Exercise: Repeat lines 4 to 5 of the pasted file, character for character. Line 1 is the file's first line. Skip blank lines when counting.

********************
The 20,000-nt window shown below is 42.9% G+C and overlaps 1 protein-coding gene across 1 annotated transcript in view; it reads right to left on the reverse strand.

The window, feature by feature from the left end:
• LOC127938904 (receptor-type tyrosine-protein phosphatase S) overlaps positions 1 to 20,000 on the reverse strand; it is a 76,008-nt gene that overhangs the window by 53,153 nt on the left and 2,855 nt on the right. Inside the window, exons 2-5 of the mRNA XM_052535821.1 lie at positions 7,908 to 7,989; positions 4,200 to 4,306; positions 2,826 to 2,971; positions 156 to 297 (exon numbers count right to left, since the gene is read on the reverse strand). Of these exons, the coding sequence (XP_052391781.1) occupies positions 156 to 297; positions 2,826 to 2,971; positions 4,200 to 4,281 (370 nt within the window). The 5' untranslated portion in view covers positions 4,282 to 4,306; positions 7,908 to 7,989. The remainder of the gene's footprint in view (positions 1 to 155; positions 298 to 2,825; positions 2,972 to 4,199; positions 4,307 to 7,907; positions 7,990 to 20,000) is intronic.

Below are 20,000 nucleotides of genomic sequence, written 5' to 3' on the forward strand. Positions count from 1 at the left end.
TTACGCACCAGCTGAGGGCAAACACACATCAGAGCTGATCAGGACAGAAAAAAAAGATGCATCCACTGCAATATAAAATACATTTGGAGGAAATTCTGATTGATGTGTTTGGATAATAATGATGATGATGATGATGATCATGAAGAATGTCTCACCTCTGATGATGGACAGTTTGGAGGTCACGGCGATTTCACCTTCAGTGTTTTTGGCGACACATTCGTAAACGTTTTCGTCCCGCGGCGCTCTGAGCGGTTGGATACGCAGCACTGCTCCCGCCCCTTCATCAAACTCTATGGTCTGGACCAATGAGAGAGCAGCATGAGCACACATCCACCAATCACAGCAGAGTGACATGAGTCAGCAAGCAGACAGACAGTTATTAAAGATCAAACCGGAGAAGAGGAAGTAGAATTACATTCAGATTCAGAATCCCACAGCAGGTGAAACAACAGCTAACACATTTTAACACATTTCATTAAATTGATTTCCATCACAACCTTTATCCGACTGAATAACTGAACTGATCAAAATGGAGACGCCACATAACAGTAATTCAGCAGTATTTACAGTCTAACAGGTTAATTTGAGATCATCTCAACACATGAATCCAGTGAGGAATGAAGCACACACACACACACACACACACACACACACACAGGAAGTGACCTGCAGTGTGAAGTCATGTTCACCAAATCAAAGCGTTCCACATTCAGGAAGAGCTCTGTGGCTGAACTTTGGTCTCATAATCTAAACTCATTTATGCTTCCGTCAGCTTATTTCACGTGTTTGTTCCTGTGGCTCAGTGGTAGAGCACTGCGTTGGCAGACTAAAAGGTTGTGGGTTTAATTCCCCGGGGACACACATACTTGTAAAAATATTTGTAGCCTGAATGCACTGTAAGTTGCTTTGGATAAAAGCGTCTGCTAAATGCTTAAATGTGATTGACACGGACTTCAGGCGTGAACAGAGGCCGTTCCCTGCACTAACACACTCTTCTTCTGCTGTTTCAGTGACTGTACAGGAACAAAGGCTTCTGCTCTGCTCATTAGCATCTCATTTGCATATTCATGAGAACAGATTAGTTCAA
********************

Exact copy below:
Below are 20,000 nucleotides of genomic sequence, written 5' to 3' on the forward strand. Positions count from 1 at the left end.
TTACGCACCAGCTGAGGGCAAACACACATCAGAGCTGATCAGGACAGAAAAAAAAGATGCATCCACTGCAATATAAAATACATTTGGAGGAAATTCTGATTGATGTGTTTGGATAATAATGATGATGATGATGATGATCATGAAGAATGTCTCACCTCTGATGATGGACAGTTTGGAGGTCACGGCGATTTCACCTTCAGTGTTTTTGGCGACACATTCGTAAACGTTTTCGTCCCGCGGCGCTCTGAGCGGTTGGATACGCAGCACTGCTCCCGCCCCTTCATCAAACTCTATGGTCTGGACCAATGAGAGAGCAGCATGAGCACACATCCACCAATCACAGCAGAGTGACATGAGTCAGCAAGCAGACAGACAGTTATTAAAGATCAAACCGGAGAAGAGGAAGTAGAATTACATTCAGATTCAGAATCCCACAGCAGGTGAAACAACAGCTAACACATTTTAACACATTTCATTAAATTGATTTCCATCACAACCTTTATCCGACTGAATAACTGAACTGATCAAAATGGAGACGCCACATAACAGTAATTCAGCAGTATTTACAGTCTAACAGGTTAATTTGAGATCATCTCAACACATGAATCCAGTGAGGAATGAAGCACACACACACACACACACACACACACACACACAGGAAGTGACCTGCAGTGTGAAGTCATGTTCACCAAATCAAAGCGTTCCACATTCAGGAAGAGCTCTGTGGCTGAACTTTGGTCTCATAATCTAAACTCATTTATGCTTCCGTCAGCTTATTTCACGTGTTTGTTCCTGTGGCTCAGTGGTAGAGCACTGCGTTGGCAGACTAAAAGGTTGTGGGTTTAATTCCCCGGGGACACACATACTTGTAAAAATATTTGTAGCCTGAATGCACTGTAAGTTGCTTTGGATAAAAGCGTCTGCTAAATGCTTAAATGTGATTGACACGGACTTCAGGCGTGAACAGAGGCCGTTCCCTGCACTAACACACTCTTCTTCTGCTGTTTCAGTGACTGTACAGGAACAAAGGCTTCTGCTCTGCTCATTAGCATCTCATTTGCATATTCATGAGAACAGATTAGTTCAA